Overloading Equality and Inequality Operators in the Vector Class

Using the syntax described above we can add overloaded equality and inequality operators to the Vector class. The operations will check that both the X and Y co-ordinates of the two Vectors being compared match before deeming the objects to be equal. To overload the two operators, add the following code to the Vector class:

public static bool operator ==(Vector v1, Vector v2)

{

return (v1.X == v2.X && v1.Y == v2.Y);

}

public static bool operator !=(Vector v1, Vector v2)

{

return (v1.X != v2.X || v1.Y != v2.Y);

}

These modifications change the comparisons so that the previous Main method’s results are different. Execute the program again to see that the equality operator now compares the values in the Vector rather than the object references. Note that the v1 and v2 vectors are now considered equal.

static void Main(string[] args)

{

Vector v1 = new Vector(3, 4);

Vector v2 = new Vector(3, 4);

Vector v3 = v2;

Console.WriteLine(v2 == v1);                // Outputs “True”

Console.WriteLine(v3 == v2);                // Outputs “True”

}

The Equals Method

Every class automatically inherits the Equals method. This method performs a comparison of two values or objects, returning a Boolean value indicating if the two items match. For reference type objects such as the Vector class, the comparison is of the two object references. Once the equality operator has been overloaded, the results of == and the Equals method is no longer the same:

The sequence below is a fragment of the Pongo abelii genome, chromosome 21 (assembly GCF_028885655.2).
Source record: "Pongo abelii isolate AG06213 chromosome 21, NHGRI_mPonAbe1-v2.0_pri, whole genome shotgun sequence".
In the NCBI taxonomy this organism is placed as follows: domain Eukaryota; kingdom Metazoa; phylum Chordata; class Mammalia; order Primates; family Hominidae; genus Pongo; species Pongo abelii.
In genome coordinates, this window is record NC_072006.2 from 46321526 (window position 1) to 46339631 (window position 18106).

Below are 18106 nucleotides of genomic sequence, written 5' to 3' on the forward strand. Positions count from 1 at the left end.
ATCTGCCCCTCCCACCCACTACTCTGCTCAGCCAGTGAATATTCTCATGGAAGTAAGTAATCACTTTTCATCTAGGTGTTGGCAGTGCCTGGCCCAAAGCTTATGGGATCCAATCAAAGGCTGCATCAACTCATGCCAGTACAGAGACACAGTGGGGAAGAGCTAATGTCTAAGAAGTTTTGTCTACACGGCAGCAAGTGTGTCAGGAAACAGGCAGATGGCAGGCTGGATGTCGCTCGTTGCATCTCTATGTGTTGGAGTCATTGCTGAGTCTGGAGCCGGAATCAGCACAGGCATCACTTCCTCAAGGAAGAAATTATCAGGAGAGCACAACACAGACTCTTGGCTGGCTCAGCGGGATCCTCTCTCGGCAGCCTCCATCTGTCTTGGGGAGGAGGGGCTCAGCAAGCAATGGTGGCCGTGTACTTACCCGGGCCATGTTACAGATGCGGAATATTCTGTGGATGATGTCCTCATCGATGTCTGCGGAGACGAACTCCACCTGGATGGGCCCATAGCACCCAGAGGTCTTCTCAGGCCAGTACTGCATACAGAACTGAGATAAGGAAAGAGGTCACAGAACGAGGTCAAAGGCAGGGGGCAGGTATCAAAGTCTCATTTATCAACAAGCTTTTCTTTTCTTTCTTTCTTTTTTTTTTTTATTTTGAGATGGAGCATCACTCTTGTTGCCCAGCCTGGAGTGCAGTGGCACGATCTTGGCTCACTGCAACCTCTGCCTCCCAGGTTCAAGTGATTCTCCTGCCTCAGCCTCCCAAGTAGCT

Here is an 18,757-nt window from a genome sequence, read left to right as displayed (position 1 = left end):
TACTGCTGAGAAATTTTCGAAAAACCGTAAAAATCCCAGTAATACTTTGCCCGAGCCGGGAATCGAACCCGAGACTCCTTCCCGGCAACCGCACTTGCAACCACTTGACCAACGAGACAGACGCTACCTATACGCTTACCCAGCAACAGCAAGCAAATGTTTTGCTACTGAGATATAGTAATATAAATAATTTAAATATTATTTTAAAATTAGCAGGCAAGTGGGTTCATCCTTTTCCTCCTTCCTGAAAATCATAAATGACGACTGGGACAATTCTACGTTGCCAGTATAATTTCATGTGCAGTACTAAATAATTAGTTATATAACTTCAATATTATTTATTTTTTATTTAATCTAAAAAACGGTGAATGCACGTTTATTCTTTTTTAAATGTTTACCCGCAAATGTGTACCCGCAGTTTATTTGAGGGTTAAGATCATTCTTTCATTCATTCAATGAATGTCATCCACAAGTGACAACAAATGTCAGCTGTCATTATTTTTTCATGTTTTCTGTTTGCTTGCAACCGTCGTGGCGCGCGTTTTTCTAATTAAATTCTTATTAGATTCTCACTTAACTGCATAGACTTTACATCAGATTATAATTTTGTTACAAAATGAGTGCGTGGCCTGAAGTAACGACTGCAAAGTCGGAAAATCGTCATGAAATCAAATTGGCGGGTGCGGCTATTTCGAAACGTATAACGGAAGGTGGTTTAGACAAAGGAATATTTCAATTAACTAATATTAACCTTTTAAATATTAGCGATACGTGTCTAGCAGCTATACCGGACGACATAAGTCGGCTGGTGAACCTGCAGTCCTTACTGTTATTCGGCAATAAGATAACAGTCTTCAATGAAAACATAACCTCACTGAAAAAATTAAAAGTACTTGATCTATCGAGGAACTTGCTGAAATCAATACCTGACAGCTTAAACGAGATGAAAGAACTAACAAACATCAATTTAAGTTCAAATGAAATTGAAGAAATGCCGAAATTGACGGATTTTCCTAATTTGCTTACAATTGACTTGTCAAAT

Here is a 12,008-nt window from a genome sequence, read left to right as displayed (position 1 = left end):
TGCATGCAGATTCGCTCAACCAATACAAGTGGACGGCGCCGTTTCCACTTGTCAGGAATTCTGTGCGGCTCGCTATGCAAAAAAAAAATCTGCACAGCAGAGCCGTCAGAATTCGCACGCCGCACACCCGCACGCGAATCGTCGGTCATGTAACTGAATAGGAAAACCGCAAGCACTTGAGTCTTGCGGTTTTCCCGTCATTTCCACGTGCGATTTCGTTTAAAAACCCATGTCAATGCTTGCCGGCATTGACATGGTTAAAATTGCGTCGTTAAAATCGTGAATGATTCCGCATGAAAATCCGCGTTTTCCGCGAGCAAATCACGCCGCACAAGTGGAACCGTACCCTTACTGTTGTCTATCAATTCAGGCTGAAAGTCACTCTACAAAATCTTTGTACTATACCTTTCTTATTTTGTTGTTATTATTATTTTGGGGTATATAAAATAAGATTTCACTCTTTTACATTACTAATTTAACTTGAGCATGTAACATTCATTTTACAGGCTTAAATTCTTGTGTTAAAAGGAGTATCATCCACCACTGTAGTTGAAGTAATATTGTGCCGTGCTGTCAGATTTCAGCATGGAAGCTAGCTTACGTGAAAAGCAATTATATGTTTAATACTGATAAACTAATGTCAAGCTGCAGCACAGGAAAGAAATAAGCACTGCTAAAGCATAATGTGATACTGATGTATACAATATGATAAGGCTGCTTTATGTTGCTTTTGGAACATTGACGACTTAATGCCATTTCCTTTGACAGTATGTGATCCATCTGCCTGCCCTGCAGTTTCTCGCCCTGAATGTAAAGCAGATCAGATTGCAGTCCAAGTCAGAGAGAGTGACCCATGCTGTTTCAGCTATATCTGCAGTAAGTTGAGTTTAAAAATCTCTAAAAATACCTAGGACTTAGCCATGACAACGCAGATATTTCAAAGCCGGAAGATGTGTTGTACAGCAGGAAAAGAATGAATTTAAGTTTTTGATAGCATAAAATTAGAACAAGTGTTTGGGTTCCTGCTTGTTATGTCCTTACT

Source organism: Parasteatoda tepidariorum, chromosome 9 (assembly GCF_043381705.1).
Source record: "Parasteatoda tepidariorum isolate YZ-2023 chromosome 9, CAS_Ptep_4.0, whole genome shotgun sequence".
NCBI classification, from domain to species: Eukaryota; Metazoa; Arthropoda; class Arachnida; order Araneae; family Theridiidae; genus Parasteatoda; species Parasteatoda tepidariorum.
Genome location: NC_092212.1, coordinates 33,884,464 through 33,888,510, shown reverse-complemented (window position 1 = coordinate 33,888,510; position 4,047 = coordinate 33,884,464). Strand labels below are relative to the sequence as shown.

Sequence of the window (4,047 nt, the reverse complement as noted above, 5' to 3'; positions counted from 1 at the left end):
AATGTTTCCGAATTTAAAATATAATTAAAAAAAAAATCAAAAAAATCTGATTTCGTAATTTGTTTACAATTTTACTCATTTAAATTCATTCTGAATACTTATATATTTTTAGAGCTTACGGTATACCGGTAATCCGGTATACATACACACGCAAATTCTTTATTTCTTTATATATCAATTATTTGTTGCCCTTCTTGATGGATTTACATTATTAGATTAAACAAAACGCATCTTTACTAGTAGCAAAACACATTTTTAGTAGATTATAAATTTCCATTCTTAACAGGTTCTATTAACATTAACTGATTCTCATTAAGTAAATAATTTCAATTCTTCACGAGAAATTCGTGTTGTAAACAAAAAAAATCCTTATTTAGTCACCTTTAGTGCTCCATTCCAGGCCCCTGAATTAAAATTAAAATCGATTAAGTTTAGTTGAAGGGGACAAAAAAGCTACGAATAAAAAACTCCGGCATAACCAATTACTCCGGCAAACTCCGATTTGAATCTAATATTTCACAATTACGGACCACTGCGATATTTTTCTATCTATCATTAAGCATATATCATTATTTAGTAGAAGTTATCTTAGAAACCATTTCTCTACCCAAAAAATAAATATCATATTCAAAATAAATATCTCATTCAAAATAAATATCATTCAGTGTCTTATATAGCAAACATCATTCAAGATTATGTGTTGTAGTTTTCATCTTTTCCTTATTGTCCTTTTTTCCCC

static void Main(string[] args)

{

Vector v1 = new Vector(3, 4);

Vector v2 = new Vector(3, 4);

Vector v3 = v2;

Console.WriteLine(v2 == v1);                // Outputs “True”

Console.WriteLine(v3 == v2);                // Outputs “True”

Console.WriteLine(v2.Equals(v1));           // Outputs “False”

Console.WriteLine(v3.Equals(v2));           // Outputs “True”

}

Generally you will want to modify the functionality of the Equals method to match that of the equality operator. This is achieved by overriding the method; a technique that will be described in a later article in this tutorial. After changing the Equals method, a test that the references for two objects match can still is made using the static ReferenceEquals method.

The GetHashCode Method

The GetHashCode method is another member that must be considered when overloading the equality operator for a class. This method uses a hashing algorithm to generate an integer hash code for an object. The hash code generated can be used for many purposes including within a Hashtable collection.

The default implementation for the GetHashCode method generates a hash code value that can be different for two functionally equivalent objects. As with the Equals method, it is usual that when overloading the equality operator you will want to override the GetHashCode method. The hash codes produced can then be based upon the value of the underlying object rather than the object reference.